Group Leader

Dr. Eirini Trompouki
Dr. Eirini Trompouki
Group Leader
Phone:+49 761 5108-550

Lab Eirini Trompouki

Selected Publications

1.
Piragyte I, Clapes T, Polyzou A, Klein Geltink RA, Lefkopoulos S, Yin N, Cauchy P, Curtis JD, Klaeylé L, Langa X, Beckmann CCA, Wlodarski MW, Müller P, Van Essen D, Rambold A, Kapp FG, Mione M, Buescher JM, Pearce EL, Polyzos A & Trompouki E (2018)
A metabolic interplay coordinated by HLX regulates myeloid differentiation and AML through partly overlapping pathways
2.
Kapp FG, Perlin JR, Hagedorn EJ, Gansner JM, Schwarz DE, O'Connell LA, Johnson NS, Amemiya C, Fisher DE, Wölfle U, Trompouki E, Niemeyer CM, Driever W, Zon LI (2018)
Protection from UV light is an evolutionarily conserved feature of the haematopoietic niche
3.
Clapes T, Lefkopoulos S, Trompouki E (2016)
Stress and Non-Stress Roles of Inflammatory Signals during HSC Emergence and Maintenance
4.
Aranda-Orgilles B, Saldaña-Meyer R, Wang E, Trompouki E, Fassl A, Lau S, Mullenders J, Rocha PP, Raviram R, Guillamot M, Sánchez-Díaz M, Wang K, Kayembe C, Zhang N, Amoasii L, Choudhuri A, Skok JA, Schober M, Reinberg D, Sicinski P, Schrewe H, Tsirigos A, Zon LI, Aifantis I (2016)

MED12 Regulates HSC-Specific Enhancers Independently of Mediator Kinase Activity to Control Hematopoiesis

5.
Trompouki E, Bowman TV, Lawton LN, Fan ZP, Wu DC, DiBiase A, Martin CS, Cech JN, Sessa AK, Leblanc JL, Li P, Durand EM, Mosimann C, Heffner GC, Daley GQ, Paulson RF, Young RA, Zon LI (2011)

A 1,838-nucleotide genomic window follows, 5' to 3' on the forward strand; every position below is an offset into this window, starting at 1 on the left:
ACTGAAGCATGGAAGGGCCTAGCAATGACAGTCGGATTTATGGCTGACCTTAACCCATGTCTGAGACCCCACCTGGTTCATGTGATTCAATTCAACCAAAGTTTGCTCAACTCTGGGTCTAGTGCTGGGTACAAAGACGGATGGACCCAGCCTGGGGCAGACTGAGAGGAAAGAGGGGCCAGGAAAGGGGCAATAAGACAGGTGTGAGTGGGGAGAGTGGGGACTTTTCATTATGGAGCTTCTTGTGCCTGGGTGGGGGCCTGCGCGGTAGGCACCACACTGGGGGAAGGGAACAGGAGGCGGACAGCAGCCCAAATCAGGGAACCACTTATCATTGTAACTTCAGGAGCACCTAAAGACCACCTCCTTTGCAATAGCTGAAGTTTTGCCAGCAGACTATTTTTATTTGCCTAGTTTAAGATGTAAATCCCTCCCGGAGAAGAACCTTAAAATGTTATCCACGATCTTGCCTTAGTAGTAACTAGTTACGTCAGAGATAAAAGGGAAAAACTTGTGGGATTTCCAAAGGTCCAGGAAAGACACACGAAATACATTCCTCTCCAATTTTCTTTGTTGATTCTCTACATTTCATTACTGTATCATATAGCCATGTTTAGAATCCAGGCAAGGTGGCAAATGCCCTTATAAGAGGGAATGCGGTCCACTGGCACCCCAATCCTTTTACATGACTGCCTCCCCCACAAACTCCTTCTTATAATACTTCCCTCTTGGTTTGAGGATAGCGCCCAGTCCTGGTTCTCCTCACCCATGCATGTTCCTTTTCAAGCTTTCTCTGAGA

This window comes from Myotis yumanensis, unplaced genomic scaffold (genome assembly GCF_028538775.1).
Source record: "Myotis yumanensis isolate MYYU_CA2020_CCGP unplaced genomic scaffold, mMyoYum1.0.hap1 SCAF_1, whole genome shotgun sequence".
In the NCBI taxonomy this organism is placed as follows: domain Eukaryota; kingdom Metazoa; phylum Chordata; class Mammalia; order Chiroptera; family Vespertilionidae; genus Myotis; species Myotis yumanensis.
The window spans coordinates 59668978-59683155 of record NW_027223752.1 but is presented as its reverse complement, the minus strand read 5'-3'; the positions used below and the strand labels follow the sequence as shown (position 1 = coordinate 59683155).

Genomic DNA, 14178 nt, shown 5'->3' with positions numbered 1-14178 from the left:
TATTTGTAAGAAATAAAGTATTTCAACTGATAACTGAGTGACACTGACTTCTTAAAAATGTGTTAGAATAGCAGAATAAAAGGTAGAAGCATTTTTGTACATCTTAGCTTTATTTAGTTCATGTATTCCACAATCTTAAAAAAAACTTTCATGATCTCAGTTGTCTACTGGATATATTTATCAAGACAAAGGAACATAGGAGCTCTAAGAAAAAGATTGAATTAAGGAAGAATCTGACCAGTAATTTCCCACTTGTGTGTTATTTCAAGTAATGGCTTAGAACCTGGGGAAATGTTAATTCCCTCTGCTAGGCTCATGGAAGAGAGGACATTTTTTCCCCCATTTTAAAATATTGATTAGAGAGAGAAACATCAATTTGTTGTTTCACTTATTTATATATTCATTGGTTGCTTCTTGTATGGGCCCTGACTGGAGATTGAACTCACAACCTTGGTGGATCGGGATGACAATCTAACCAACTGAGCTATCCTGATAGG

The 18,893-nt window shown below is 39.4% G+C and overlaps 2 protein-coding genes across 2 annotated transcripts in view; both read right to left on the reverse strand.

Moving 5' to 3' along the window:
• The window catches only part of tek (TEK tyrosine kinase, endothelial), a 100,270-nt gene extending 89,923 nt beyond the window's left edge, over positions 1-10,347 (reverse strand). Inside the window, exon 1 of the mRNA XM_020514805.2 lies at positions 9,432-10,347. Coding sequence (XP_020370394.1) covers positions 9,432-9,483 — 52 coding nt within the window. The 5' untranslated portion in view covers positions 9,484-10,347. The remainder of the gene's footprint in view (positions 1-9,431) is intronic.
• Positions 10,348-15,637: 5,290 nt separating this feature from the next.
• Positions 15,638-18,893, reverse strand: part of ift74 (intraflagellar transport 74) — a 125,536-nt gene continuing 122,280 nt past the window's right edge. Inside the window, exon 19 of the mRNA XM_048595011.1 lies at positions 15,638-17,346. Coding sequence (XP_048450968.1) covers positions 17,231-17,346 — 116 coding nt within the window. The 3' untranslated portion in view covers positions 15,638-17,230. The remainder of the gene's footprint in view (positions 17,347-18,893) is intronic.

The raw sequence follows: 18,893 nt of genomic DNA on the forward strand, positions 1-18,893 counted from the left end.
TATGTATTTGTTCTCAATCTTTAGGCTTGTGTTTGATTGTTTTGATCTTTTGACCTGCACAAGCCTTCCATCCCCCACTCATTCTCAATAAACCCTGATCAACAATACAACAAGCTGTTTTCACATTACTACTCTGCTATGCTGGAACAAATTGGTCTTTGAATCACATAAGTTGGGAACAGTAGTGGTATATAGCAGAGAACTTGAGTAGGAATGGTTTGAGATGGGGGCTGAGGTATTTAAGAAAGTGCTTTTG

Lineage regulators direct BMP and Wnt pathways to cell-specific programs during differentiation and regeneration

Laboratory Eirini Trompouki

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Laboratory Eirni Trompouki

Hematopoiesis is the process of generating new cells of all the blood lineages. Exceedingly rare hematopoietic stem cells (HSCs) are responsible for maintaining the balance between different blood lineages and replenishing the system in case of stress such as infection, trauma or irradiation. Signal transduction pathways continuously deliver information to the cells by mediating the actions of signaling transcription factors.

We are particularly interested in inflammatory pathways that have been recently implicated in HSC quiescence and regeneration. HSCs were thought to respond to inflammatory signals indirectly, just to replenish immune hematopoietic cells. Only lately, it has been proven that HSCs can directly sense and respond to inflammatory signals, not only in cases of infection but also under steady state conditions. Acute inflammatory signaling affects HSC quiescence and chronic exposure can lead to HSC exhaustion and may cause hematopoietic malignancies.

Using zebrafish and mice as model organisms we want to understand how these pathways control HSC quiescence, and affect hematopoietic differentiation and regeneration. We are mainly interested in studying how inflammatory signals formulate the transcriptional landscape of HSCs. The ultimate goal is to understand how we can manipulate hematopoietic stem cells and improve hematopoietic outcomes during stress and disease.

 
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